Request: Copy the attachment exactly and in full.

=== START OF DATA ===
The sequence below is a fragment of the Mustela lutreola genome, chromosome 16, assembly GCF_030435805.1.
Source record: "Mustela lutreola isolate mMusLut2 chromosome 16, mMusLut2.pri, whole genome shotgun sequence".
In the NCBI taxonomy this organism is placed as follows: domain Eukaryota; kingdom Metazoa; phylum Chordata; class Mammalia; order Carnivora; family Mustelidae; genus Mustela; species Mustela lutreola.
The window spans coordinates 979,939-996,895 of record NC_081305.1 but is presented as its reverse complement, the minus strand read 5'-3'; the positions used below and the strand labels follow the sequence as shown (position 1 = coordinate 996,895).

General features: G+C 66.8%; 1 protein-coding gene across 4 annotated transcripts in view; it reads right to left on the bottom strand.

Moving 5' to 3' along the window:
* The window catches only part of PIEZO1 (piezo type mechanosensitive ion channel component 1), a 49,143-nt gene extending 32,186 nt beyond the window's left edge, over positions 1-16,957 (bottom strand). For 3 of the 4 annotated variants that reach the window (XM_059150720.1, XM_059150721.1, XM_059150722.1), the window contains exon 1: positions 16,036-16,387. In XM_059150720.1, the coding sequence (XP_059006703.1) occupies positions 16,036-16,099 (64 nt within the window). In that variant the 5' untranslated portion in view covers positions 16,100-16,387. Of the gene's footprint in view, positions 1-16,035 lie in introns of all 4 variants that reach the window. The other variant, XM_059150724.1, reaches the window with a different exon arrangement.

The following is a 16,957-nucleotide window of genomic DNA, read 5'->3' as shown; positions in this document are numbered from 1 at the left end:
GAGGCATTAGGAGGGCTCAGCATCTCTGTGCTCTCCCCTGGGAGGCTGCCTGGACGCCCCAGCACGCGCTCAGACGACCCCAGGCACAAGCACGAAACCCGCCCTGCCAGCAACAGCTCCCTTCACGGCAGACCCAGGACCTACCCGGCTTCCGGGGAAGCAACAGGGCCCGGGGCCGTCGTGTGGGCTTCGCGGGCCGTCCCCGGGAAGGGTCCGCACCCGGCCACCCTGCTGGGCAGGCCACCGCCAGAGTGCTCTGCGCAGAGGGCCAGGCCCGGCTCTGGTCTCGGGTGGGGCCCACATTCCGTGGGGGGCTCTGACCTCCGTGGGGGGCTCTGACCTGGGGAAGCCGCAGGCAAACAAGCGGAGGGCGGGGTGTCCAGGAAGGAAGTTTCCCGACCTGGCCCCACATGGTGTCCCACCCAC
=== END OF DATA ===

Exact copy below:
The sequence below is a fragment of the Mustela lutreola genome, chromosome 16, assembly GCF_030435805.1.
Source record: "Mustela lutreola isolate mMusLut2 chromosome 16, mMusLut2.pri, whole genome shotgun sequence".
In the NCBI taxonomy this organism is placed as follows: domain Eukaryota; kingdom Metazoa; phylum Chordata; class Mammalia; order Carnivora; family Mustelidae; genus Mustela; species Mustela lutreola.
The window spans coordinates 979,939-996,895 of record NC_081305.1 but is presented as its reverse complement, the minus strand read 5'-3'; the positions used below and the strand labels follow the sequence as shown (position 1 = coordinate 996,895).

General features: G+C 66.8%; 1 protein-coding gene across 4 annotated transcripts in view; it reads right to left on the bottom strand.

Moving 5' to 3' along the window:
* The window catches only part of PIEZO1 (piezo type mechanosensitive ion channel component 1), a 49,143-nt gene extending 32,186 nt beyond the window's left edge, over positions 1-16,957 (bottom strand). For 3 of the 4 annotated variants that reach the window (XM_059150720.1, XM_059150721.1, XM_059150722.1), the window contains exon 1: positions 16,036-16,387. In XM_059150720.1, the coding sequence (XP_059006703.1) occupies positions 16,036-16,099 (64 nt within the window). In that variant the 5' untranslated portion in view covers positions 16,100-16,387. Of the gene's footprint in view, positions 1-16,035 lie in introns of all 4 variants that reach the window. The other variant, XM_059150724.1, reaches the window with a different exon arrangement.

The following is a 16,957-nucleotide window of genomic DNA, read 5'->3' as shown; positions in this document are numbered from 1 at the left end:
GAGGCATTAGGAGGGCTCAGCATCTCTGTGCTCTCCCCTGGGAGGCTGCCTGGACGCCCCAGCACGCGCTCAGACGACCCCAGGCACAAGCACGAAACCCGCCCTGCCAGCAACAGCTCCCTTCACGGCAGACCCAGGACCTACCCGGCTTCCGGGGAAGCAACAGGGCCCGGGGCCGTCGTGTGGGCTTCGCGGGCCGTCCCCGGGAAGGGTCCGCACCCGGCCACCCTGCTGGGCAGGCCACCGCCAGAGTGCTCTGCGCAGAGGGCCAGGCCCGGCTCTGGTCTCGGGTGGGGCCCACATTCCGTGGGGGGCTCTGACCTCCGTGGGGGGCTCTGACCTGGGGAAGCCGCAGGCAAACAAGCGGAGGGCGGGGTGTCCAGGAAGGAAGTTTCCCGACCTGGCCCCACATGGTGTCCCACCCAC